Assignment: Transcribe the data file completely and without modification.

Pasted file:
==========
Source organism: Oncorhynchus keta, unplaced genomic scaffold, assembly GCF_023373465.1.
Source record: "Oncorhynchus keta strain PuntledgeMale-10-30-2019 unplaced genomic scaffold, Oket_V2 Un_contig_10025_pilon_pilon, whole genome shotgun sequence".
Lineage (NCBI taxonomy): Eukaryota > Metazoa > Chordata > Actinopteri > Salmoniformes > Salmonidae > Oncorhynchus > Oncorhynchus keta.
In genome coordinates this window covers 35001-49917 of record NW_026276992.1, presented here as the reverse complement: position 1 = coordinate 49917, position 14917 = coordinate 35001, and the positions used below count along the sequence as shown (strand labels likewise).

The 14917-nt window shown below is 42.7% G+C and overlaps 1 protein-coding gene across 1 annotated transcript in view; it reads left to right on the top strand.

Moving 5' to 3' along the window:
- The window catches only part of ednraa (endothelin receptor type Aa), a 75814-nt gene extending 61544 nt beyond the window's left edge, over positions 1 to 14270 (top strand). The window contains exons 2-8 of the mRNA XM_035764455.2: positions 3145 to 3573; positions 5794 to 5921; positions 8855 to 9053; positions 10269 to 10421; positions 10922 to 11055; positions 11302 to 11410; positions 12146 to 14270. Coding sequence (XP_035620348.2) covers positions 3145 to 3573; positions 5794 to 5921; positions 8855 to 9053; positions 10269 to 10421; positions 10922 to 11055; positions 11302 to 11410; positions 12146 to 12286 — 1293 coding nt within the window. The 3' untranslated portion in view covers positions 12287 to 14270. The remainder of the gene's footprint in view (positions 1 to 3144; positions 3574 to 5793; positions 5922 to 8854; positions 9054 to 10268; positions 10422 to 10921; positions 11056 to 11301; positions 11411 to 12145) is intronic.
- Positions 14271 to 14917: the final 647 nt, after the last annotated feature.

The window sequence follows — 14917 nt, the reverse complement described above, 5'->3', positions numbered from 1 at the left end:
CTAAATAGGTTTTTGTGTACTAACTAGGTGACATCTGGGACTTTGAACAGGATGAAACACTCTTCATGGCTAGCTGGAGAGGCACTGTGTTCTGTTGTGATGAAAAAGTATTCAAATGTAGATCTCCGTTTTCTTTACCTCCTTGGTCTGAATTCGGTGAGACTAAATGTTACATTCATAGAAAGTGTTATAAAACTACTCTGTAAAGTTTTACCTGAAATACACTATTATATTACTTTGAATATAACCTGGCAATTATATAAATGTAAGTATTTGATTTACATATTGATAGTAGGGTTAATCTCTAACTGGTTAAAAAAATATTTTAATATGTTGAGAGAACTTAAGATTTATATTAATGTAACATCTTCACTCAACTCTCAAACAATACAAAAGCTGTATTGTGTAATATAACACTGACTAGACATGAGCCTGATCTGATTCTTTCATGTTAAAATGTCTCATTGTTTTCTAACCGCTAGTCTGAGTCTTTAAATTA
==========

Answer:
Source organism: Oncorhynchus keta, unplaced genomic scaffold, assembly GCF_023373465.1.
Source record: "Oncorhynchus keta strain PuntledgeMale-10-30-2019 unplaced genomic scaffold, Oket_V2 Un_contig_10025_pilon_pilon, whole genome shotgun sequence".
Lineage (NCBI taxonomy): Eukaryota > Metazoa > Chordata > Actinopteri > Salmoniformes > Salmonidae > Oncorhynchus > Oncorhynchus keta.
In genome coordinates this window covers 35001-49917 of record NW_026276992.1, presented here as the reverse complement: position 1 = coordinate 49917, position 14917 = coordinate 35001, and the positions used below count along the sequence as shown (strand labels likewise).

The 14917-nt window shown below is 42.7% G+C and overlaps 1 protein-coding gene across 1 annotated transcript in view; it reads left to right on the top strand.

Moving 5' to 3' along the window:
- The window catches only part of ednraa (endothelin receptor type Aa), a 75814-nt gene extending 61544 nt beyond the window's left edge, over positions 1 to 14270 (top strand). The window contains exons 2-8 of the mRNA XM_035764455.2: positions 3145 to 3573; positions 5794 to 5921; positions 8855 to 9053; positions 10269 to 10421; positions 10922 to 11055; positions 11302 to 11410; positions 12146 to 14270. Coding sequence (XP_035620348.2) covers positions 3145 to 3573; positions 5794 to 5921; positions 8855 to 9053; positions 10269 to 10421; positions 10922 to 11055; positions 11302 to 11410; positions 12146 to 12286 — 1293 coding nt within the window. The 3' untranslated portion in view covers positions 12287 to 14270. The remainder of the gene's footprint in view (positions 1 to 3144; positions 3574 to 5793; positions 5922 to 8854; positions 9054 to 10268; positions 10422 to 10921; positions 11056 to 11301; positions 11411 to 12145) is intronic.
- Positions 14271 to 14917: the final 647 nt, after the last annotated feature.

The window sequence follows — 14917 nt, the reverse complement described above, 5'->3', positions numbered from 1 at the left end:
CTAAATAGGTTTTTGTGTACTAACTAGGTGACATCTGGGACTTTGAACAGGATGAAACACTCTTCATGGCTAGCTGGAGAGGCACTGTGTTCTGTTGTGATGAAAAAGTATTCAAATGTAGATCTCCGTTTTCTTTACCTCCTTGGTCTGAATTCGGTGAGACTAAATGTTACATTCATAGAAAGTGTTATAAAACTACTCTGTAAAGTTTTACCTGAAATACACTATTATATTACTTTGAATATAACCTGGCAATTATATAAATGTAAGTATTTGATTTACATATTGATAGTAGGGTTAATCTCTAACTGGTTAAAAAAATATTTTAATATGTTGAGAGAACTTAAGATTTATATTAATGTAACATCTTCACTCAACTCTCAAACAATACAAAAGCTGTATTGTGTAATATAACACTGACTAGACATGAGCCTGATCTGATTCTTTCATGTTAAAATGTCTCATTGTTTTCTAACCGCTAGTCTGAGTCTTTAAATTA